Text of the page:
3 Questions with Adventure Photographer Jimmy Chin

Photography provided by National Geographic/Cheyne Lempe

Oscar-winning adventure photographer (not to mention Minnesota native) Jimmy Chin’s adrenaline-fueled career has taken him across the globe in pursuit of the world’s most incredible experiences and images. We asked him three quick questions about chasing thrills, taking risks and more.

What has been the greatest thrill of your career to date?

It’s a tossup: skiing Everest, climbing the Shark’s Fin on Meru, shooting my first cover for National Geographic, or winning an Oscar.

Photography provided by National Geographic/Cheyne Lempe

How do you continue to find excitement in all your adventures?

Going to places I’ve never been is really thrilling to me; the more remote and less traveled, the better. I love visiting new cultures, learning and seeing the world through different perspectives. The simple things I’ve always loved and pursued early in my career — being in the mountains, climbing, hiking, skiing, just being out there, whether it’s near home or far away — still keep me motivated and inspired.

Photography provided by National Geographic/Matthew Irving

What advice do you have for someone considering taking a risk?

There are two great risks in life: risking too much and risking too little. Make sure you’re contemplating both sides carefully. I also always think that every day you go to bed, your life is one day shorter, so make the most of every day.

Adventure Photographer Jimmy Chin Shares His Favorite Photos

Photography provided by National Geographic/Cheyne Lempe

Minnesota native Jimmy Chin’s sense of adventure was first sparked in his youth during a family vacation to Montana’s Glacier National Park, where he was awestruck taking in the surrounding mountainscape. Since then, his adrenaline addiction has only grown: He’s scaled and skied Everest, trekked 300 miles across Tibet’s Chang Tang Plateau, and ascended Meru Peak via the treacherous Shark’s Fin — earning a Guinness World Record alongside his climbing comrades.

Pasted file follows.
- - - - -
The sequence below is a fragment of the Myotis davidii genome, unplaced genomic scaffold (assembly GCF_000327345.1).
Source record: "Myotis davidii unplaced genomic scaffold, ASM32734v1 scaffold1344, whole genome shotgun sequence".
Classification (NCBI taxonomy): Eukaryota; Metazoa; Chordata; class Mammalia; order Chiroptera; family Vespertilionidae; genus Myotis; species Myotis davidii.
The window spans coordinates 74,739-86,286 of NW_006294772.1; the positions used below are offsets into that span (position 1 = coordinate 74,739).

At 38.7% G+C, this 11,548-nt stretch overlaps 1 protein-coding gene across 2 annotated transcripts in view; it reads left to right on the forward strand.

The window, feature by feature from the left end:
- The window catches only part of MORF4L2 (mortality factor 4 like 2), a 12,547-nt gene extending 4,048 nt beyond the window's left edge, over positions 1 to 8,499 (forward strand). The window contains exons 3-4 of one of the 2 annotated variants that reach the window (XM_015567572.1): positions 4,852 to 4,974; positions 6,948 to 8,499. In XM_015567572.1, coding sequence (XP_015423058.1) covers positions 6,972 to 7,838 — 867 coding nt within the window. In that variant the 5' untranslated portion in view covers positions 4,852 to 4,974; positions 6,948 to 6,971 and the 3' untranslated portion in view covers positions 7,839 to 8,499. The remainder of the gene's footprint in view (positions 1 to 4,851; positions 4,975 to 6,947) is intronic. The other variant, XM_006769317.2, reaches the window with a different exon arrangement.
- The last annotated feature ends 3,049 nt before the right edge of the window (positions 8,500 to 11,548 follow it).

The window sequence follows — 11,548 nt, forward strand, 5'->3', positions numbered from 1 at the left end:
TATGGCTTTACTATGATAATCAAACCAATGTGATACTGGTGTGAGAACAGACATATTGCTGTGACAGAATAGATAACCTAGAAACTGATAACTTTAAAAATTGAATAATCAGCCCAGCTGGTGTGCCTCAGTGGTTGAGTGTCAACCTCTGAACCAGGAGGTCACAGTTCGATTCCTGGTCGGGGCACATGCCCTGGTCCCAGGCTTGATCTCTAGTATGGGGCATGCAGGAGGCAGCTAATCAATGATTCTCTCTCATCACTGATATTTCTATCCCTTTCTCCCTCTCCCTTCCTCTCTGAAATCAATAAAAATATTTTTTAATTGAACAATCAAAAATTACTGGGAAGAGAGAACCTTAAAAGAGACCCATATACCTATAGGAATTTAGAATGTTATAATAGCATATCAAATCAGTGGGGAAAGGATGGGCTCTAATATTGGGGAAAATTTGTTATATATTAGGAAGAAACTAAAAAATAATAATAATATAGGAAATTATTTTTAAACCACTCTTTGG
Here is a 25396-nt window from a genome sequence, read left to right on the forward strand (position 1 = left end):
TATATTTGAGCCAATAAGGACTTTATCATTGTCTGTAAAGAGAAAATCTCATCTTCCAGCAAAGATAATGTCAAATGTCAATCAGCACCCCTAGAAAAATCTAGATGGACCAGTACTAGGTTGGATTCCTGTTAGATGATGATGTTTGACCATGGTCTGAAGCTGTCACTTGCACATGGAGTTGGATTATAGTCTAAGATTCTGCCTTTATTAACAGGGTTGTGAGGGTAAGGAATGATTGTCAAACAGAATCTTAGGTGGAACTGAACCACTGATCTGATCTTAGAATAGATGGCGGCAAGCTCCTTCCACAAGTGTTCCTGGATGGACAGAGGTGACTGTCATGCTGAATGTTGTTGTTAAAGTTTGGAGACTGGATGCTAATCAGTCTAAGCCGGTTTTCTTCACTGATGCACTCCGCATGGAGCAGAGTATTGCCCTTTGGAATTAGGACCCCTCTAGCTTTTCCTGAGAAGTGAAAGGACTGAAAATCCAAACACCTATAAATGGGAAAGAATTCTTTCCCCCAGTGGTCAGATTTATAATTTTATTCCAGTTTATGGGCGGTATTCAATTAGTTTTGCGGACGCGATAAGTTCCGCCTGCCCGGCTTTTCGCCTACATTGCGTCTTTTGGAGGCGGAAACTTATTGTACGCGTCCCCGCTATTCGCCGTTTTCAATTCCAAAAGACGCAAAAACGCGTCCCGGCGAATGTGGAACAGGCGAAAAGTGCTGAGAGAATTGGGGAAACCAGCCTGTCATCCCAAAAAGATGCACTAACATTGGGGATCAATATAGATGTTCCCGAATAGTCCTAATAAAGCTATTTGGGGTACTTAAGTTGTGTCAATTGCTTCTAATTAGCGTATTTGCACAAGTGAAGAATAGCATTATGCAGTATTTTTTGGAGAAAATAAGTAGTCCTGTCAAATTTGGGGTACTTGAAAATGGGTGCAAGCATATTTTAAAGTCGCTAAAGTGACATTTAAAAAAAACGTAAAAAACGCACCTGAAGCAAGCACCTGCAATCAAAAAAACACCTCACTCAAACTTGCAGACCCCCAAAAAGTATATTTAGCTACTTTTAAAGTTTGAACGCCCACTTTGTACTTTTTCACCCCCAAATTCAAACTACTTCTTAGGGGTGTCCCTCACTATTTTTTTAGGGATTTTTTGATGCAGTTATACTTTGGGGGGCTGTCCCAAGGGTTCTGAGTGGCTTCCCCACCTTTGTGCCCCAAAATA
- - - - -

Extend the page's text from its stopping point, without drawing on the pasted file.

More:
The 45-year-old’s career in adventure photography happened almost by accident, when he nabbed a friend’s camera to snap a photo of El Capitan in California’s Yosemite National Park; his pal submitted that shot to an outdoor clothing company, which opted to purchase the image. Emboldened, Chin bought his own camera and hasn’t looked back, his work since featured in such powerhouse publications as National Geographic and The New York Times. It’s only fitting that all these years later, El Capitan continues to captivate Chin, who earlier this year won an Academy Award for his documentary Free Solo (co-directed with his wife, Elizabeth Chai Vasarhelyi), a vertigo-inducing account of climber Alex Honnold’s successful free solo ascent of the iconic granite monolith.

Photography provided by National Geographic/Jimmy Chin

Yosemite National Park

May 10, 2016

Alex Honnold contemplates the vertical relief from Glacier Point to the valley below. About a year later on June 3, 2017, he free soloed the 3,000-foot Freerider route, graded 5.13a, on El Capitan.

Photography by Jimmy Chin

Canadian Rockies

Alberta, Canada
March 28, 2015

During a down day from skiing, professional skier Kalen Thorien explores the Athabasca Glacier and ice caves in the Canadian Rockies.

Photography by Jimmy Chin

Great Arch

Getu Valley, China
April 17, 2017

Felipe Camargo climbs Corazón de Ensueño, an eight-pitch sport route, graded 5.14b, on the Getu Great Arch, considered one of the steepest routes in the world. 

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